First, the sanctity of the terms of the contract itself. Contract specifications serve as the standard terms and conditions between the buyers and sellers of futures contracts. In this case, fixation of the settlement price appears to be in accordance with the benchmark identified in contract specifications. Should an exception be made to the express terms of the contract on account on an unprecedented event, how will that balance with the principle of contractual sanctity, which recognises the primacy of a written agreement between two parties and discourages interference? Any curative measures taken to now modify the settlement price also run the risk of operating as a precedent and will, therefore, have to be approached with a degree of caution that befits the setting of such a yardstick.

Various other factors will also have an important role in determining the fate of this controversy. Central to this will be the amendments to the contract specifications that were undertaken by the exchange to accommodate the change in trading hours. This is particularly crucial since the contracts were amended by a circular dated March 26, 2020 (for the period between March 30 and April 14) directing closure of trading hours at 5 pm (as reduced from the original 11:30 p.m.), whereas trading at NYMEX was uninterrupted and continued to commence at 7 pm IST, impairing brokers from exiting positions to limit losses.

In line with applicable Sebi circulars, the change in timings was treated as a material amendment and undertaken in consultation with Sebi. However, only a five-day notice period was provided, as opposed to the 30-day notice mandated under the law. Whether this will amount to a unilateral alteration or novation to the contract terms and how substantial a modification this is proven to be will be at the heart of the party’s ability to strike at the root of the contract and repudiate its payment obligations. Brokers will also undoubtedly rely on the systemic constraints in the exchange architecture, which are not geared towards recognising negative pricing and identify this as the realistic perimeter within which the terms of the futures contract must operate.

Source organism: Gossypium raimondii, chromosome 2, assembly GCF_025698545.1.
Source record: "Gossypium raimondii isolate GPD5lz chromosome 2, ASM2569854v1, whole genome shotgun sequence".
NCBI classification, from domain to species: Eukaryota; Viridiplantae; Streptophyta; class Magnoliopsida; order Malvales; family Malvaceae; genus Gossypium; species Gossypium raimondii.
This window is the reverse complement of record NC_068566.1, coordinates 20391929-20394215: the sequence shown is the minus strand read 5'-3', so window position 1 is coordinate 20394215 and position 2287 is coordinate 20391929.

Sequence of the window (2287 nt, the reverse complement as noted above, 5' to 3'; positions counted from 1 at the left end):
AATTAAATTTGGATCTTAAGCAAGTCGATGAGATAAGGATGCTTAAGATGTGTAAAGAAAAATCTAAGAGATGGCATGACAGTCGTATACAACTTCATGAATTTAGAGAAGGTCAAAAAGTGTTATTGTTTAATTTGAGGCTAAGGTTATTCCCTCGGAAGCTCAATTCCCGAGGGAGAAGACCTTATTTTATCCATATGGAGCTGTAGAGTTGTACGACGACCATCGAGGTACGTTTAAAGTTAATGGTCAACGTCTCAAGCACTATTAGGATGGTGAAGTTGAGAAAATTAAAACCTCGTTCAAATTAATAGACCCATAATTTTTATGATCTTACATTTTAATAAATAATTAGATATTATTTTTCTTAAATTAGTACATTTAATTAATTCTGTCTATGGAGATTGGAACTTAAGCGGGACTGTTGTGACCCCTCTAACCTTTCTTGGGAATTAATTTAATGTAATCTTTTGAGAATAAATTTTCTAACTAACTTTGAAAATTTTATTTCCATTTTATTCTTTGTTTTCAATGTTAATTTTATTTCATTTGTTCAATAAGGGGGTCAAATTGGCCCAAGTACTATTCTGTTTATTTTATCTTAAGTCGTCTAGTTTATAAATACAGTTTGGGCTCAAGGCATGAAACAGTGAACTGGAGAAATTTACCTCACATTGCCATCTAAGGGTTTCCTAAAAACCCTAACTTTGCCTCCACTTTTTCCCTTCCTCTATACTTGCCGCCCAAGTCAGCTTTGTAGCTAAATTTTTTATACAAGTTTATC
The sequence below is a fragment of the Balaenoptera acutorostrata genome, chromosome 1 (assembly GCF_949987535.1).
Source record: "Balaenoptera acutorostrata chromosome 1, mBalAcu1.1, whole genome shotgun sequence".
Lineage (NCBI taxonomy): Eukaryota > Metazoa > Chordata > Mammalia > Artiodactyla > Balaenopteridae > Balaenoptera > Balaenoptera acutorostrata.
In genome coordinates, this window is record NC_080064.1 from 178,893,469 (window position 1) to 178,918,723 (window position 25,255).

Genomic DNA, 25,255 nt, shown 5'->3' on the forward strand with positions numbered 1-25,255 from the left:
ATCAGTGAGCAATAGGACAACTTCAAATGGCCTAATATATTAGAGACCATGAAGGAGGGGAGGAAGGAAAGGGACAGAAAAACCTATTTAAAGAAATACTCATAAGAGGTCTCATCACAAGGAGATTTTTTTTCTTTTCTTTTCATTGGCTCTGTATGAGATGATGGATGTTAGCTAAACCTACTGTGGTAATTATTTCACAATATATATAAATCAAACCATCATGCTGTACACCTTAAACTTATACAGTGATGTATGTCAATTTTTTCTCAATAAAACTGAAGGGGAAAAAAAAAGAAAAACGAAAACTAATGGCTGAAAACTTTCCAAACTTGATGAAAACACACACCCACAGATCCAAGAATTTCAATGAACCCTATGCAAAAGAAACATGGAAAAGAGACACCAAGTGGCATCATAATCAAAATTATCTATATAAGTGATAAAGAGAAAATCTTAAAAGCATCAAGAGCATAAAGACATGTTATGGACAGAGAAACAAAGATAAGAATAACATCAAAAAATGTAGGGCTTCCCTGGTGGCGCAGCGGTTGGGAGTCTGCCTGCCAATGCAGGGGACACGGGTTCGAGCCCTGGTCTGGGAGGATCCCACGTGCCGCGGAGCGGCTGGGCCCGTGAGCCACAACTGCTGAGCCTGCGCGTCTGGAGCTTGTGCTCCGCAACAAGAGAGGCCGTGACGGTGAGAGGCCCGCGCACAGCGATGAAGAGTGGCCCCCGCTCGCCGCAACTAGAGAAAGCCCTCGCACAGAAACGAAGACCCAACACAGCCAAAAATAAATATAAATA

Finally, there will be the interplay of all of the above with the principle of settlement finality, the sine qua non of any exchange. Trades executed on an exchange platform are inviolable, final and irrevocable, and this principle is unambiguously ensconced in regulatory guidance as well as exchange bye-laws.

Settlement of contracts executed on an exchange platform are also guaranteed by the clearing corporation and cannot be annulled unless on account of fraud, mistake or wilful misrepresentation – in other words, grounds based on which a contract per se can be declared void. Unconditional settlement finality is the holy grail of any exchange traded system and an important international metric to determine sophistication of financial markets. Re-interpreting or reading in exceptions, even through interim injunctive reliefs, will require careful consideration.

Although MCX has settled the contracts and reverted to its standard trading hours, the judicial reaction to the challenge posed by brokers will be interesting to observe. The court’s inclination to interfere with settlement finality and established, automated market processes will also be conditioned by the “materially adverse,” unforseeable nature of prevailing circumstances and the ability of parties to demonstrate injury that is so irreparable and compelling, that it necessitates the unscrambling of an egg.

While the jury is out on these key questions of contract law as well as established securities law principles, the regulator will undoubtedly also use this as an opportunity to commission renovations to the contract architecture itself, weed out lacunae in the current price mirroring system for internationally referenceable commodities and implement international best practices to restore market confidence.

(Shruti Rajan is a Partner at Cyril Amarchand Mangaldas. Views are her own)
(Disclaimer: The opinions expressed in this column are that of the writer. The facts and opinions expressed here do not reflect the views of




More from our Partners

Loading next story
Text Size:AAA
This article has been saved